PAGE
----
Companies are improving capabilities of drones to transport heavier loads

Bell APT 70
APT 70. Bell image.

Many companies are experimenting with drones that can transport cargo. One day drones, unmanned aerial systems (UAS), will assist wildland firefighters by resupplying them with drinking water, portable pumps, fire hose, chain saws, fuel, food, and firing equipment. Today we will look at the experimental aircraft being built and tested by two organizations.

Bell, a company well known for their helicopters, is part of Textron Inc. that also includes Cessna, Beechcraft, Hawker, and several other companies. In 2018 we wrote about their design for an Autonomous Pod Transport (APT) with a goal of hauling 1,000-pounds of cargo. But recently they flight tested a more modest version, the APT 70, that will be able to carry 70 pounds. The objective was to execute a Beyond Visual Line-of-Sight mission in an urban environment transitioning into and out of Class B airspace representing future commercial flights.

Bell APT 70
APT 70. Bell image.

The APT 70 takes off vertically, then rotates to fly on its wings.

Integrated onto the APT 70 is Xwing’s airborne, multi-sensing detect and avoid system. Xwing’s system is comprised of radars, ADS-B, visual system, and onboard processing to provide aircraft tracks and pilot alerts transmitted to the ground station.

Parallel Flight Technologies has been testing proof of concept and prototype drones since the fall of 2018. The lead electrical engineer that helped design the Tesla all-electric battery-powered semi-trailer truck is one of the three people that have created the company that is developing an unmanned aircraft system that could be used on fires, as well as other functions. Joshua Resnick, now the CEO, said “We are building a new drone technology and it can be used for a lot of different things, but wildfire would really be the use case that was the impetus for me to even start on this project.”

Parallel Flight Technologies Beta
Beta. Image by Parallel Flight Technologies.

Their photos and designs often show their drone carrying chain saws or fire hose.

“We have developed a parallel hybrid drone,” Mr. Resnick said, “where the propellers are powered by a combination of gas and electric. The electric motors provide the responsiveness so the aircraft can maneuver and the gas supplies the duration and the high power to weight ratio.”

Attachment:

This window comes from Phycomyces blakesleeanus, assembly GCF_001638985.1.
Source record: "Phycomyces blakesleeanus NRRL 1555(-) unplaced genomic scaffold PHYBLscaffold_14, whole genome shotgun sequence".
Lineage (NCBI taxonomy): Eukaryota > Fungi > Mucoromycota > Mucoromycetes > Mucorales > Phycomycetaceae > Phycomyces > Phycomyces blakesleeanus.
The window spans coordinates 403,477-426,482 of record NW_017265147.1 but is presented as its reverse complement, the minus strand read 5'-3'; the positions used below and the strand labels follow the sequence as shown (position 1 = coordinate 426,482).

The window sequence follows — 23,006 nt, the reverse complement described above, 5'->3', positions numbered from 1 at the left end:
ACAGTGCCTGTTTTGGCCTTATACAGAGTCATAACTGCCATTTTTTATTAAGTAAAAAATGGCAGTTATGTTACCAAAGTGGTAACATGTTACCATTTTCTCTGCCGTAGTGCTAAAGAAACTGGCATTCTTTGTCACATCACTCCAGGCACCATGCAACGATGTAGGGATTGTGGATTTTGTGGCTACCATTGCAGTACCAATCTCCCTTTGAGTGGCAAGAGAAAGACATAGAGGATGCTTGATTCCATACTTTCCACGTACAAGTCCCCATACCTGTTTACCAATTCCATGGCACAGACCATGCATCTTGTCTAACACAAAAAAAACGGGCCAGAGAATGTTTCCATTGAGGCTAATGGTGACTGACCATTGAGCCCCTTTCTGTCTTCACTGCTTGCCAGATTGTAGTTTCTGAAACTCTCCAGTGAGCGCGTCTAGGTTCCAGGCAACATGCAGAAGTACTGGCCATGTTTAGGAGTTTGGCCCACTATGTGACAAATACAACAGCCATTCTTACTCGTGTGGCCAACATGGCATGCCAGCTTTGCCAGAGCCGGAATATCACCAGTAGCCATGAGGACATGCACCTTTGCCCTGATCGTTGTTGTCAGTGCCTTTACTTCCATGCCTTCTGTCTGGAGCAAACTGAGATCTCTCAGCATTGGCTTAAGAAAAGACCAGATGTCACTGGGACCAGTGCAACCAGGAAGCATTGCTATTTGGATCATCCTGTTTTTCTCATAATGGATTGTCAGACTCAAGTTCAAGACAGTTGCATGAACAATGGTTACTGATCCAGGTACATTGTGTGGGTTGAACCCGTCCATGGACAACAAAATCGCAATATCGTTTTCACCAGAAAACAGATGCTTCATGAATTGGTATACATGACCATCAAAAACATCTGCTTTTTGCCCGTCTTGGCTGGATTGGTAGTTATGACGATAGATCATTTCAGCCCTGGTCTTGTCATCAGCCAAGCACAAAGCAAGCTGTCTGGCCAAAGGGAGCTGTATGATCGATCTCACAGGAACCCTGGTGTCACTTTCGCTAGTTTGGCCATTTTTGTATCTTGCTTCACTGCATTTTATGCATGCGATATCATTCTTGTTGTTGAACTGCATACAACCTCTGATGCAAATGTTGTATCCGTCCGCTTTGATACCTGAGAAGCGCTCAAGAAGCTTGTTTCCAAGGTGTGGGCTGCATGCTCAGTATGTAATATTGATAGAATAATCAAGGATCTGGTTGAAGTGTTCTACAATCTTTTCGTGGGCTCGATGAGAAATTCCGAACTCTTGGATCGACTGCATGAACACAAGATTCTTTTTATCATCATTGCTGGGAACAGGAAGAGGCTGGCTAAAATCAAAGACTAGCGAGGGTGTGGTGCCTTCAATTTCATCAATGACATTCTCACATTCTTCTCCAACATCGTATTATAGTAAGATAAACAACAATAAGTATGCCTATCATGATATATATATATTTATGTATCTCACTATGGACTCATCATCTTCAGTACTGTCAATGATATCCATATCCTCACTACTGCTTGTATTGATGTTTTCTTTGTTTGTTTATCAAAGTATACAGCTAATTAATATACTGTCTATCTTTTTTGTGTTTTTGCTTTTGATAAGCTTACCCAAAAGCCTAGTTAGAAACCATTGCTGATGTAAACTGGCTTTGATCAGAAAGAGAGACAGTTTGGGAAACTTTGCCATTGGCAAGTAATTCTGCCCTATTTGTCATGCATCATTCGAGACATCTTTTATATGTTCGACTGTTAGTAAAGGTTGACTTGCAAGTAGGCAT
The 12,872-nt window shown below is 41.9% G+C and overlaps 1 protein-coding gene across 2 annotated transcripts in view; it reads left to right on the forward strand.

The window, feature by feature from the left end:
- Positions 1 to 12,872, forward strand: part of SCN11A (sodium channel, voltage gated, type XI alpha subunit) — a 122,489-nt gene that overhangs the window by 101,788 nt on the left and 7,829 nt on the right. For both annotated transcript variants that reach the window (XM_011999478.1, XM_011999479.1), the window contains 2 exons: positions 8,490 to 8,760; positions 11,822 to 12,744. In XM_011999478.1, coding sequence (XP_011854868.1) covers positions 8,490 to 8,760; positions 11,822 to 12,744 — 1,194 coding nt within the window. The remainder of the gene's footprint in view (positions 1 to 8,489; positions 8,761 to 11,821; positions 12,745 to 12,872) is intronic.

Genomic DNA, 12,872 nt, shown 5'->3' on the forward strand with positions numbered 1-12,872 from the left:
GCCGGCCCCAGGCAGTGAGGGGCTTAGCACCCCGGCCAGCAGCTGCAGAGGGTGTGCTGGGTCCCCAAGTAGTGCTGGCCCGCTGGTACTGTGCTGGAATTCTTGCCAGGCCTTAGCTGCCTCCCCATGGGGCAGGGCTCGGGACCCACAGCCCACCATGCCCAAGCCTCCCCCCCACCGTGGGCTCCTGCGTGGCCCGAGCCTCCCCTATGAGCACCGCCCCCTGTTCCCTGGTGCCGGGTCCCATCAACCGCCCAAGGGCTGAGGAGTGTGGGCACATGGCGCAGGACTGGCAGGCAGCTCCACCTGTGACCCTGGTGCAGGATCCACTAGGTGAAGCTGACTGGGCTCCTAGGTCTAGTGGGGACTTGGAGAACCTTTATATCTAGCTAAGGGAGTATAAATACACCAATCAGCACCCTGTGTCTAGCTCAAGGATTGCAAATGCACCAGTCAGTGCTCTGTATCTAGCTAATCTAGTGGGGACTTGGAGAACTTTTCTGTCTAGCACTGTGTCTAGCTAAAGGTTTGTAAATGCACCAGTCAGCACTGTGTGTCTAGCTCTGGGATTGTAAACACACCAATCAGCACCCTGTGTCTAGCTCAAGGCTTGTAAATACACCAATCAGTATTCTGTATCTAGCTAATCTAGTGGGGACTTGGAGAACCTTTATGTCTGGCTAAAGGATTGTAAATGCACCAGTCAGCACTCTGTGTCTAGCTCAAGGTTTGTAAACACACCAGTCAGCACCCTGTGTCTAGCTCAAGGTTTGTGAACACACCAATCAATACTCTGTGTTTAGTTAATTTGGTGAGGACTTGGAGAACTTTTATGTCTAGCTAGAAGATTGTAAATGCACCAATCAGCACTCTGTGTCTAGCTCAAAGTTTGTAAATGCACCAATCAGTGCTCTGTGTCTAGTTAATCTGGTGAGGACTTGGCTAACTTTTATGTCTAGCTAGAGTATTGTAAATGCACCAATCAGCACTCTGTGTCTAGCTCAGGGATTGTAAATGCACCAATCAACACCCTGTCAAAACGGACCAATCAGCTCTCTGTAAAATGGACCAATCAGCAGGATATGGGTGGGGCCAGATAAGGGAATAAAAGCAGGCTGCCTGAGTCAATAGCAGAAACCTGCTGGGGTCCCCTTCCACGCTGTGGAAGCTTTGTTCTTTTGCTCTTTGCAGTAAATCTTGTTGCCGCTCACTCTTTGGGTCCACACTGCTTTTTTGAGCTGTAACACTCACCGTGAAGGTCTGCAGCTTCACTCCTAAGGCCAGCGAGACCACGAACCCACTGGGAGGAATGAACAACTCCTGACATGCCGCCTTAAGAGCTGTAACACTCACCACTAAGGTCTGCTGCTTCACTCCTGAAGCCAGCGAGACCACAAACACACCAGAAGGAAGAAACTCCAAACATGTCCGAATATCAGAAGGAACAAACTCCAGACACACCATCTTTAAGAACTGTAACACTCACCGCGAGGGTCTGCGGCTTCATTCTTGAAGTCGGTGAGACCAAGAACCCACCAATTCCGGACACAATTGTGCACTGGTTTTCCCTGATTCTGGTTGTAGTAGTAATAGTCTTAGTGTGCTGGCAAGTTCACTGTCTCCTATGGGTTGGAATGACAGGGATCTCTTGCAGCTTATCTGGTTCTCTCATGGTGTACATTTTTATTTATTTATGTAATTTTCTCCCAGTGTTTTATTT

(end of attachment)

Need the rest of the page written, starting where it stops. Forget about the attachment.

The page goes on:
The aircraft is powered by four hybrid power modules, each with a gas-electric combination. The 2-cycle gas engines work in combination with the electric motors, which provide very high peak thrust as well as redundancy. Larger aircraft in the pipeline could be powered by other fuels, such as diesel or jet fuel.

Parallel is now building a beta version of the aircraft, appropriately named, “Beta”.

The design projects the payload capability (excluding fuel) for the Beta of 100 pounds for 1 hour, 40 pounds for 4 hours, and 10 pounds for 7 hours.

The company expects the Beta will have applications across industries such as firefighting, industrial logistics, and healthcare.

Parallel is currently testing key components of the aircraft and is planning flight testing for the fourth quarter of this year.  “We have a strong customer pipeline for Beta units to be delivered in 2021,” a spokesperson wrote in a statement.

Parallel Flight Technologies Beta
Beta. Image by Parallel Flight Technologies.

Bell Helicopters to build drone that can carry 1,000 pounds of cargo

Bell Helicopters Autonomous Pod Transport
Bell Helicopters’ design for an Autonomous Pod Transport. Bell photo.

Bell Helicopters intends to market a drone that can carry 1,000 pounds of cargo. Their plan is to make multiple models with various capacities, from 50 up to 1,000 pounds. The company does not call it a drone, of course. It will be an electric vertical take-off and landing (eVTOL) vehicle — specifically, an Autonomous Pod Transport (APT). Bell is working with Yamato Holding Co., Ltd. who will design the removable pod for the cargo.

Bell’s APT will utilize a tail-sitting eVTOL configuration and a payload pod. It should reach speeds of more than 100 mph and can be small enough to handle loads up to 15 pounds, or large enough to transport 1,000 pounds.

The companies say this is one way to deal with the truck driver shortage, since the “flying trucks” will increase efficiency because they won’t require conventional drivers (who are subject to hours of service regulations), they can move faster than traditional trucks, and they won’t have to deal with traffic.

They expect to produce the first prototype in August of 2019.

The Bureau of Land Management is moving quickly in their adoption of drones for surveillance and mapping, but so far the small machines have not been capable of transporting firefighting supplies or equipment.

Picture this. It is midnight. A couple of Hot Shot crews on extended attack in a remote area would like to conduct a firing operation on a slope leading down to a creek. A hose lay would increase their chances of success, and there’s water in the creek. Helicopters can’t haul cargo at night, so they request a call when needed Bell APT sitting at the helibase with 100-pound cargo capacity to bring in a small pump and two Gasner hose packs with nozzles, gated wyes, and a total of 400 feet of hose. That is enough to get the crews started installing the pump and the hose lay. The APT makes additional sorties as needed, bringing three Gasner packs and pump fuel on the second load. It might even bring in some food and drinking water if the crews have not eaten in the last 12 hours. Or fuel for chain saws and drip torches.

Thanks and a tip of the hat go out to Bob.
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